There’s not much left for Roscosmos at this point other than the ISS – or a replacement to be called the Russian Orbital Service Station, which Borosiv says could be developed and launched as early as 2028.
That’s an overly optimistic timeline, Samson and Dreier argue, given that it took Russia more than 12 years to develop its Nauka ISS module, which launched to the ISS last year. “I don’t see that, given their funding issues. And Russia‘s civilian space program also has quality control issues and corruption issues. I don’t know if they could afford to build their own space station and still contribute to the ISS,” says Samson.
China is building its own space station, having launched the country’s second module, Wentian, last week. A third module, Mengtian, is expected to launch in October. Neither Chinese nor Russian officials have indicated they will collaborate on the station, which orbits at an inclination difficult to achieve from a Russian launch site. China and Russia have, however, agreed to jointly build a research station on the Moon in the 2030s.
One of Russia’s biggest investments in space continues to be on the military side. The country has developed, deployed and even used weapons against spacecraft, with consequences for international space security. Russia has tested anti-satellite missiles, most recently in November 2021, as well as lasers, and it has used electronic and cyber weapons against satellites and ground systems. (The US and Chinese armies are working on similar technologies.)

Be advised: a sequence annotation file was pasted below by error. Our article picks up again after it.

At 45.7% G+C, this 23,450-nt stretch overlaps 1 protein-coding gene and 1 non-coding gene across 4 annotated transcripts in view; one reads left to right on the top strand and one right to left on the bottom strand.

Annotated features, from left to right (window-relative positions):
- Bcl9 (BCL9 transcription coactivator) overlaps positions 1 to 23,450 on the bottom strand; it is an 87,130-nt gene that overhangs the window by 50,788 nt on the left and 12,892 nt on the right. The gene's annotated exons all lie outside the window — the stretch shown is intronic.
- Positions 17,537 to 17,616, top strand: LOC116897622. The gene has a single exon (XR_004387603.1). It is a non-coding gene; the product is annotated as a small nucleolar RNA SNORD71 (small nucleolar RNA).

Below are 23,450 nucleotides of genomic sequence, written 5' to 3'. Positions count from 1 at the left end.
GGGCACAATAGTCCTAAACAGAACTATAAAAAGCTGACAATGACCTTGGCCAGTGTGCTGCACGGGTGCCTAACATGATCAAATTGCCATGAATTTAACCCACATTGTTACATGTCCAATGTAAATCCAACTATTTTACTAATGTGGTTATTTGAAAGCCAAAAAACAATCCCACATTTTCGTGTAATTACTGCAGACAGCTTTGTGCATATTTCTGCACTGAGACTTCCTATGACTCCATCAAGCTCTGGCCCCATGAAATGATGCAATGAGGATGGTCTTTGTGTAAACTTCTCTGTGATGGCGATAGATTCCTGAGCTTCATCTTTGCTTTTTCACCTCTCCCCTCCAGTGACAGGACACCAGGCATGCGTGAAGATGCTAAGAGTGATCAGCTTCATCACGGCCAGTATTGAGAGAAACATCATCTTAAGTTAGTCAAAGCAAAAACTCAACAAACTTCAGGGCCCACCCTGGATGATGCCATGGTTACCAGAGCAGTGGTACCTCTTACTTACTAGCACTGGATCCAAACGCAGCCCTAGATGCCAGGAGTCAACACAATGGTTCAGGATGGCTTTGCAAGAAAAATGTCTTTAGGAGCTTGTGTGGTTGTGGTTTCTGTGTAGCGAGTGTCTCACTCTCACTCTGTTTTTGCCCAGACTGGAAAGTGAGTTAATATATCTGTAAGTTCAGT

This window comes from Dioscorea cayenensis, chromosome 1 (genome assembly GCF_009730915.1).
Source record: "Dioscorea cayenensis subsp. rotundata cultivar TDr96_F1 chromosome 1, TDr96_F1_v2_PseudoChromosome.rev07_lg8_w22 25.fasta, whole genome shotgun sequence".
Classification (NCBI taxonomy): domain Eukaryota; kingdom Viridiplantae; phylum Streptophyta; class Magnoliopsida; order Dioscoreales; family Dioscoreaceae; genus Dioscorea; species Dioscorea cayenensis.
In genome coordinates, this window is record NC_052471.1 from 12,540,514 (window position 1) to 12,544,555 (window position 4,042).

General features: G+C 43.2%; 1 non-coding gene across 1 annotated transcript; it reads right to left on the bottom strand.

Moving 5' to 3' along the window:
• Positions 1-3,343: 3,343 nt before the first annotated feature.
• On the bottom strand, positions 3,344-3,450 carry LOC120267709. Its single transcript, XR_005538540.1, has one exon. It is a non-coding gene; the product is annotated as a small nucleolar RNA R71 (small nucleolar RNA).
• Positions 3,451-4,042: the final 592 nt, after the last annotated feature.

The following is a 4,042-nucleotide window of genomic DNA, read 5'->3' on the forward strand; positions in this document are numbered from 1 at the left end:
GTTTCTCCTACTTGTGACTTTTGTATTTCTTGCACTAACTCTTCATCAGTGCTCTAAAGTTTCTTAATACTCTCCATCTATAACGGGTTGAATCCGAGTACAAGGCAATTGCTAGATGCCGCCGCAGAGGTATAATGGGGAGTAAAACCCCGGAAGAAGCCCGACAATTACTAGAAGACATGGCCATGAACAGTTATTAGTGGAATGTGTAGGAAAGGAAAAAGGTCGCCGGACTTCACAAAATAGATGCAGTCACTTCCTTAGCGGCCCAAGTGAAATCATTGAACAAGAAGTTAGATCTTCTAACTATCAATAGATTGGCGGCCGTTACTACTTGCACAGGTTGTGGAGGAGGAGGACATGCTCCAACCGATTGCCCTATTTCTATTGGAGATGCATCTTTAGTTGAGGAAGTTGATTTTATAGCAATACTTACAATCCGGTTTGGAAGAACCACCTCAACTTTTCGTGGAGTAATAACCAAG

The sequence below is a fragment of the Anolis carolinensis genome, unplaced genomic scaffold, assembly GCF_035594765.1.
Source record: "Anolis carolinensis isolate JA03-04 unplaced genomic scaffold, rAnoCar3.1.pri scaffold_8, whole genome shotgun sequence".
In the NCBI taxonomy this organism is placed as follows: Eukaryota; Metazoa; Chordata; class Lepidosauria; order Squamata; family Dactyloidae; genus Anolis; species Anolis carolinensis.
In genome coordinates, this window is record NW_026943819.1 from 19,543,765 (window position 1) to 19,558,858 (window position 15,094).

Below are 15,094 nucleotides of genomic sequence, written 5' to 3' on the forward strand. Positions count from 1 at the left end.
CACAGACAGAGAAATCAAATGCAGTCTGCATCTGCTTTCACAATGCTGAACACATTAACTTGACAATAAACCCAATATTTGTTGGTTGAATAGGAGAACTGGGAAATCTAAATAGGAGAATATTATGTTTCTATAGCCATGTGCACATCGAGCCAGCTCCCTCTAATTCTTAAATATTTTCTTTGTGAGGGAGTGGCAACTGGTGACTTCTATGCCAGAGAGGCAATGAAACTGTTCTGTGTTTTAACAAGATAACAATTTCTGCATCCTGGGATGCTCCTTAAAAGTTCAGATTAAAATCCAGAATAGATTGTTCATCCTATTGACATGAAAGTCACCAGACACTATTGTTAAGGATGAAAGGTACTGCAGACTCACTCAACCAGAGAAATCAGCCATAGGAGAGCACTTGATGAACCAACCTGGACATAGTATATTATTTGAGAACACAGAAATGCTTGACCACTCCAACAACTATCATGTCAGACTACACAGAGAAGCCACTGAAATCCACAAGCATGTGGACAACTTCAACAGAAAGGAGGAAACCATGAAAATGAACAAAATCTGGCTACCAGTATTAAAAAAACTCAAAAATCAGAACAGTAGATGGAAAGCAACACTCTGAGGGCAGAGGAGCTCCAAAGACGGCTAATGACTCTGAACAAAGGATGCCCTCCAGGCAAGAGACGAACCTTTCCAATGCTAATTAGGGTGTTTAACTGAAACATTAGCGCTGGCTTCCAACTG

“In Ukraine, we saw GPS jamming, communications jamming, Starlink jamming – which they eventually got around – and the cyberattack on ViaSat ground terminals,” says Kaitlyn Johnson, a researcher at the Center for Strategic and International. Studies, a nonpartisan think tank in Washington, DC. But given the relatively low cost of such attacks, so far the Russians haven’t used as much cyberwarfare as experts had expected, Samson says.
In any case, the turbulent situation ultimately means more risk to spacecraft and the ground infrastructure they depend on, including commercial satellites that have been involved in the conflict between Russia and Ukraine. These satellites include US-based satellite imagery companies like Maxar and Planet and radar imagery companies like Capella Space, which can spot military convoys and troop movements. Elon Musk and SpaceX had no qualms about intervening on Ukraine’s behalf as well by facilitating military communications with Starlink. It could be part of a trend, Johnson says; she thinks SpaceX is more like a traditional military contractor in the vein of Northrop Grumman and Lockheed Martin, who work similarly with NASA and the Pentagon. SpaceX has government contracts to launch military satellites and build missile tracking satellites and is exploring a partnership with the Pentagon for spacelifting military supplies.
And when satellite companies become entangled in conflicts on the ground, it could have repercussions in space. According to the international law of armed conflict, the military can only attack military objectives, not civilians. But that won’t stop civilian “dual-purpose” spacecraft like Starlink’s and Maxar’s, and their ground infrastructure, from becoming potential targets for Russia, if used for both civilians and military in Ukraine, says David Koplow, a law professor at Georgetown and author of a recent article on the law of armed conflict in outer space.